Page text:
Approve a regulated day-labor site application, or let the current unmanaged situation remain? That is the decision the Town Council expects to make this week as public testimony draws to a close.
Planning Commissioners already made their recommendation: deny the application because, in their opinion, the necessary land use conditions were not met.
Tuesday night was the first public hearing held by the Town Council to hear resident testimony on an application submitted by Project Hope and Harmony to create a regulated day-labor pick up site in town.
Currently residents looking for day work unofficially gather at the 7-Eleven on the corner of Alabama Drive and Elden Street in Herndon. Neighbors of the unofficial site have complained about trespassing, litter and other nuisance crimes and safety issues that they feel are associated with the site. Others have expressed concerns about entering the parking lot for fear workers will come up to their car seeking employment.
To alleviate these concerns as well as create a safe environment for laborers gathering for work, Project Hope and Harmony created its application to open a regulated site at the Herndon Police Station once vacated.
Project Hope and Harmony is a group comprised of Herndon residents, faith-based and nonprofit organizations that formed almost one year ago to create a better solution for Herndon's growing day-worker population.
AS OF 1 A.M., 145 people had signed up to speak, of which approximately 70 were heard. Each citizen was given three minutes before the council to speak, and anyone was allowed to offer testimony.
Before the hearing commenced, a small group of residents gathered in front of the Council Chambers, holding signs for or against the creation of a site. Compared to Planning Commission hearings, the turnout of protesters was significantly lower. Picketers for each side donned pins. Those for the site wore red hearts with the word "Tolerance" or "Tolerancia" written in the middle. Those against wore white stars with the words "Day Labor Site" in the middle of a circle with a line through it, written in red, white and blue markers. An organized group of Herndon and Loudoun citizens against the site wore red t-shirts, some with American flags on them, to show their unity.
Other residents waited to sign up to speak in a short winding line a few feet away in front of the Herndon Municipal Center. Those who could not fit in the council chambers for the hearing overflowed into additional rooms where the meeting was broadcast live via Herndon Community Television.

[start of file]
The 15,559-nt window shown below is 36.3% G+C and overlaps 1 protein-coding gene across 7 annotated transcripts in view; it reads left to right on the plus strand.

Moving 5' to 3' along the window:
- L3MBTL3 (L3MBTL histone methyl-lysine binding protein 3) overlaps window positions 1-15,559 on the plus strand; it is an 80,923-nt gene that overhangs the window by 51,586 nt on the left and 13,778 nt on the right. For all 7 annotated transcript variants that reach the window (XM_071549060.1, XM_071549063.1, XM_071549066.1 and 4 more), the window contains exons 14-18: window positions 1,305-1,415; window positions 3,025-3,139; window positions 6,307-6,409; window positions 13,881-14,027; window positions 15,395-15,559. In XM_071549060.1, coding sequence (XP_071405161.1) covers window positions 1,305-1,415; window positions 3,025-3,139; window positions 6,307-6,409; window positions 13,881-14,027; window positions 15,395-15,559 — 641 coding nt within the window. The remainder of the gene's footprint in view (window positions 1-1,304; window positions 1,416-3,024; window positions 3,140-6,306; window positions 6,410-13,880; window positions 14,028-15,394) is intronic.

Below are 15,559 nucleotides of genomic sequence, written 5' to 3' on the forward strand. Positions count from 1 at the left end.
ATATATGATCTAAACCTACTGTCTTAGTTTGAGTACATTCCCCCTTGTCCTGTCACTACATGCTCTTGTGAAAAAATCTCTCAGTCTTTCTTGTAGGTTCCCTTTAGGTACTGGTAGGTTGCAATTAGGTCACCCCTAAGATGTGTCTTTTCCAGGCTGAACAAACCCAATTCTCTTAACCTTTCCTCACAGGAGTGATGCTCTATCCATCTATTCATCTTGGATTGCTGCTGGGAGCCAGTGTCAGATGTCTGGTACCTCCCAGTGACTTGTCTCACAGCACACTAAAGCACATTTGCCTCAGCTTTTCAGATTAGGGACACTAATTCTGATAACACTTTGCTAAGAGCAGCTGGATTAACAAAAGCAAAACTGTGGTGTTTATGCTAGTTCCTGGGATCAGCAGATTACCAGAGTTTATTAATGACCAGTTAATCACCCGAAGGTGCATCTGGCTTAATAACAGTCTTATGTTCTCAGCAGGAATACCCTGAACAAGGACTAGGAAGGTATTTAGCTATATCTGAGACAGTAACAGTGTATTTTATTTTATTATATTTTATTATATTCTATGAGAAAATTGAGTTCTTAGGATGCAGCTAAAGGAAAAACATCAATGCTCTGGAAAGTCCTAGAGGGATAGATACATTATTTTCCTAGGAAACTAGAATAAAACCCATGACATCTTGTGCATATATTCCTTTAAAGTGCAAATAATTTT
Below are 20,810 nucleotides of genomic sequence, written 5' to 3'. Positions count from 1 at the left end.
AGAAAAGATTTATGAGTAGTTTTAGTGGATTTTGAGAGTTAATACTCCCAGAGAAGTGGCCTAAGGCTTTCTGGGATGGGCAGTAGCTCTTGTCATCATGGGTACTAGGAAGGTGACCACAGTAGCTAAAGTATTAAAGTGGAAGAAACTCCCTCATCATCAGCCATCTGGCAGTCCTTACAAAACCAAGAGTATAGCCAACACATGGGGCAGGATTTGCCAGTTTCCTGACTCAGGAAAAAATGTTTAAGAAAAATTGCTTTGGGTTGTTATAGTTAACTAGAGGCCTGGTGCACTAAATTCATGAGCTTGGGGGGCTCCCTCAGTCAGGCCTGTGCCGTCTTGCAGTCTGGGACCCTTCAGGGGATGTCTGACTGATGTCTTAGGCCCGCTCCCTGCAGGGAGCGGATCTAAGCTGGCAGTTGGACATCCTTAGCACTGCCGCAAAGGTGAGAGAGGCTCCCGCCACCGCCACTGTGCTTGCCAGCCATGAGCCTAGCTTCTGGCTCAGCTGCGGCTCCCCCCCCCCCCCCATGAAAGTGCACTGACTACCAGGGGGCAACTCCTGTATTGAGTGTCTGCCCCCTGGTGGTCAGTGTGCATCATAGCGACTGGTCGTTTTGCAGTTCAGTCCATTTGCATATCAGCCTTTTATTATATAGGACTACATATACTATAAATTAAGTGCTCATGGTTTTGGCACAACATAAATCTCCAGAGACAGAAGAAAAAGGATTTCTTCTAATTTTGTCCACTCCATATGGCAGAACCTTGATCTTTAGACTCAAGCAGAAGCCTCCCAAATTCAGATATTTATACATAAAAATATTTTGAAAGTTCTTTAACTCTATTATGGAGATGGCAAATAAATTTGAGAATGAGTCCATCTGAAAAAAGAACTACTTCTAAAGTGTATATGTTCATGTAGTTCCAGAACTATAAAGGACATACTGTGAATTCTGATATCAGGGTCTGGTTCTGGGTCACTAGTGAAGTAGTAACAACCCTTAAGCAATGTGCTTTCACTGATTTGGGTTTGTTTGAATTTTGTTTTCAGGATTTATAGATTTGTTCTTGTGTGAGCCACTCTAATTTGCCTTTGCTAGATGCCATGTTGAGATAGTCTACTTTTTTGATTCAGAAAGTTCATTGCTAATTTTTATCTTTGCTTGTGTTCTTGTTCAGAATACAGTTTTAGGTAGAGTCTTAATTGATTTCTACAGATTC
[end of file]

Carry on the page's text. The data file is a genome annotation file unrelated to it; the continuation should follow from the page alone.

After hearing a staff report from Lisa Gilleran, senior planner for the town, Project Hope and Harmony representatives presented the application.
The group's presentation outlined conditions proposed by the commission and staff and answered council questions from an Aug. 11 work session.
Almost four-and-a-half hours of public testimony followed the presentation.
Residents in favor of a formal site say that concerns with activities at the unofficial site would be resolved with the creation of a regulated site.
A regulated site would allow more control over the behavior of workers, in addition to providing them with resources to help them better assimilate to United States.
"A regulated site will not only help the day laborers," said Barbara Glakas, Herndon resident during testimony, "but it will help the Town of Herndon itself. We have a perfect opportunity to regulate this opportunity now."
If a formal site is not created, the current situation will only get worse and the town will have no way to legally control it, according to those in favor of a formal site.
Those opposed to a regulated site, say its creation will negatively impact their quality of life. Concerns of trespassing through private property, loitering and other nuisance crimes and a decline in property values near the proposed site were the main reasons for opposition during the public hearing process.
"I have listened to the pros and cons for 10 years," said Richard Curran, Herndon resident, about the day labor site debate. "I don't think moving the day labor site to the police station will work."
Because of many issues, including potential overflow and legal issues regarding an anti-solicitation ordinance, among other things, Curran said he did not think the site would be a success.
Other residents said they were vehemently against the site because they did not feel taxpayer dollars should go toward assisting undocumented citizens.
THE PUBLIC HEARING concluded after almost seven hours of testimony from citizens and the applicant. A second hearing was scheduled for Wednesday, Aug. 17 at 6 p.m. to hear additional comment from residents. If testimony continues late into Wednesday night, Mayor Michael O'Reilly said the council will determine if they want to defer the meeting until Thursday night. The council is scheduled to vote after hearing all public testimony. Meeting dates and times will be posted on the town's Web site at www.herndon-va.gov under the "What's New" link.